Sunday, November 02, 2014

Sunday word, 02 Nov 14

Affectionate Practice
Commemoration of All the Faithful Departed A (02 Nov 2014)
Wis 3. 1-9; Ps 23; Rm 5. 5-11; Jn 6. 37-40
Homily of Fr. Paul Panaretos, S.J.
When October 24 and April 10 come and go, I feel something before I recognize it. Some years its texture is somber; other years weighty. I have felt an ache; I have felt a subtle, insistent tug. Recently a gentle assurance dawned. Those dates offer me a bittersweet peace. On October 24, 2001, and April 10, 2010, I presided and preached at the funerals of my parents. I feel their absence from me the way each was; I also feel them present to me in new, more real ways. Their absent-presence, if I may join those words, shaped my reflection with you according to our Catholic contours of practice and affection.

Praying for the departed faithful is an ancient practice of the church. The church prays “for all in Christian and catholic fellowship departed, even without mentioning… their names, under a general commemoration.”1 Each mass allows us, at once locally and universally, to plead for all the dead: Grant them, O Lord, we pray, and all who sleep in Christ, a place of refreshment, light and peace.2 

Another practice emerged: a day to commemorate the faithful departed. In the 11th Century a French monastery set aside the day after remembering all the saints to commemorate all the faithful departed. Its custom became universal practice. Its logic is plain: yesterday we venerate[d] in one celebration…all the saints3; it is fitting to commemorate in one celebration all the faithful departed. That logic also reminds that the saints remain patrons of those who died. At the funeral and before we bury our dead, we invoke angels and martyrs to greet them on their way:
May the angels lead you into Paradise.
May the martyrs come to greet you on the way.
May they lead you home to the holy city, to the new and eternal Jerusalem.4
Affection for the dead is as ancient as Catholic practice. In ancient times much threatened care for the dead. A 5th Century bishop wrote St. Augustine about caring for the dead. In replying St. Augustine frequently mentioned affection: the affection of the living for their loved ones and friends.5 Very significant, St. Augustine replied, is

where a person [inters] the body of his dead…because both the affection [in life] chose a spot which was holy, and after the body is there...the recalling to mind of that holy spot renews and increases the affection which had preceded.6

Affection and remembering are intimately connected. Our affection chooses and our remembering increases our affection. That is true throughout life not only after it.

Commemorating All the Faithful Departed is not only about our affection for and remembering our dead. It includes the Trinity’s affection for us and remembering us. When the Trinity remembers us their remembering surpasses our memory. When the Trinity remembers us Father, Son, Holy Spirit create us—create us each moment.

Jesus made divine remembering concrete. He showed affection. Jesus shows deep affection for his disciples of every age by giving his body and blood. They nourish us on our pilgrim way through life7; they strengthen our shared identity as created in the divine image and redeemed to be saints. Our share in his eucharist recreates us; keeps us closely connected with Jesus and one another, living and deceased; it also increases our affection for Jesus and one another, living and deceased.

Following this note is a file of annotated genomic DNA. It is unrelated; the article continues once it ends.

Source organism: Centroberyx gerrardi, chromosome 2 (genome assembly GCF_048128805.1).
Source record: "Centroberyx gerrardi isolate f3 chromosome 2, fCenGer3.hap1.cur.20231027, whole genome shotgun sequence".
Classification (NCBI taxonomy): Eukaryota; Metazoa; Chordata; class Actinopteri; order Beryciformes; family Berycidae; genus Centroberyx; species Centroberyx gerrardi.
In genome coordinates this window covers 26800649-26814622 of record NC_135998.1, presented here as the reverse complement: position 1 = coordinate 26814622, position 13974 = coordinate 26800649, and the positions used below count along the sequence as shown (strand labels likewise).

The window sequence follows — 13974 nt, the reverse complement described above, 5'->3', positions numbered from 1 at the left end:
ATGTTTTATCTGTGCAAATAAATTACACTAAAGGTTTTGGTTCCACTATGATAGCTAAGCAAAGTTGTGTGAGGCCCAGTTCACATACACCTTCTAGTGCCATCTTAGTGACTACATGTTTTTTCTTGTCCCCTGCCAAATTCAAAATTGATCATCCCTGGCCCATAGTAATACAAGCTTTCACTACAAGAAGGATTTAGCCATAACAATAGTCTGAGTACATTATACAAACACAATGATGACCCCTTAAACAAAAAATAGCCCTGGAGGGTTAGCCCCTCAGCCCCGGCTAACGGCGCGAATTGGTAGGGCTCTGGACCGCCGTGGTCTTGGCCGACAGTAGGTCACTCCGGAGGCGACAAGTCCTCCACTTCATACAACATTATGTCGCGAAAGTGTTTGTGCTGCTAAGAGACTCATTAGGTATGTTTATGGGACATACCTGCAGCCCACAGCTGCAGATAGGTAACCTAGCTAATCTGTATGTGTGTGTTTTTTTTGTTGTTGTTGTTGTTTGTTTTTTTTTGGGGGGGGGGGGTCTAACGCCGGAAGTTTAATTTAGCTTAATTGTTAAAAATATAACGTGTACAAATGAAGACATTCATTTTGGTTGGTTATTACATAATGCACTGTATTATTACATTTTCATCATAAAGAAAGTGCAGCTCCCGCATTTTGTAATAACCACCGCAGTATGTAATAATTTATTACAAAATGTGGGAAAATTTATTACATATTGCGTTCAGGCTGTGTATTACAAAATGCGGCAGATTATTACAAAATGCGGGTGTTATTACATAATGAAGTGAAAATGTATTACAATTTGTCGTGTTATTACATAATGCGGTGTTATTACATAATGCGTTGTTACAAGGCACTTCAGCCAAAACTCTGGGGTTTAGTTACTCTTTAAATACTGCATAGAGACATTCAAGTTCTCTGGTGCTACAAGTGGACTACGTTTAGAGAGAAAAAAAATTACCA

Affection stirs in me each October and April. My parents are present to me in new and more real ways. As angels and martyrs welcome them, they connect me more closely with them, you, and in particular, the clergy of the diocese, for whom I am a spiritual director.

Your beloved dead remain present to you. Beloved dead: such an accurate phrase! They stir our affections, even if we never knew them. Recall the stirrings within us: when we read about a death in the newspapers; when we saw the regular, silent parade of photos and names of young soldiers on The Newshour; when we hear of thousands felled by Ebola; or within you as I began this homily. While we remember the dead and pray for their refreshment, light and peace, the dead also remember us.

Their affection for us cannot die; it increases and flourishes. So don’t allow your prayers for the dead to be a one-way street. Don’t allow your prayers for the dead numb you to the ways they remember you with affection; how they desire to present you to Jesus.

In your daily 15 minutes with Jesus this week
  • Pray for the faithful departed, especially your beloved dead.
  • When you close your praying for the dead, allow them to present you to Jesus, our Creator and Redeemer.
  • Chat with Jesus about the ways your affection chooses Jesus, and Jesus’ affection chooses you.
  • Ask Jesus for the grace to choose him more single-heartedly.
  • Close saying slowly the Lord’s Prayer. Jesus gave us his prayer out of affection for us. Slowly praying it helps us practice the church’s faith—Jesus’ faith—each day we are alive.

Link to this homily’s Spiritual Exercise

  1. St. Augustine, On the Care To Be Had for the Dead, 6.
  2. Eucharistic Prayer I. Each Eucharistic Prayer remembers the faithful departed with different wording.
  3. Collect for the Solemnity of All Saints, Roman Missal.
  4. Order of Christian Funerals 176, 203, 294, 315, 339.
  5. On the Care To Be Had for the Dead. Sixteen times in its 23 sections: Sections 5; 6 (3 times); 7 (4 times); 9 (3 times); 10; 11 (2 times); 22 (2 times).
  6. Ibid., 7
  7. Prayer after Communion, Order of Christian Funerals, 410.
Wiki-images: On All Souls Day by Klearchos Kapoutsis CC BY 2.0; resurrection of the dead PD-US

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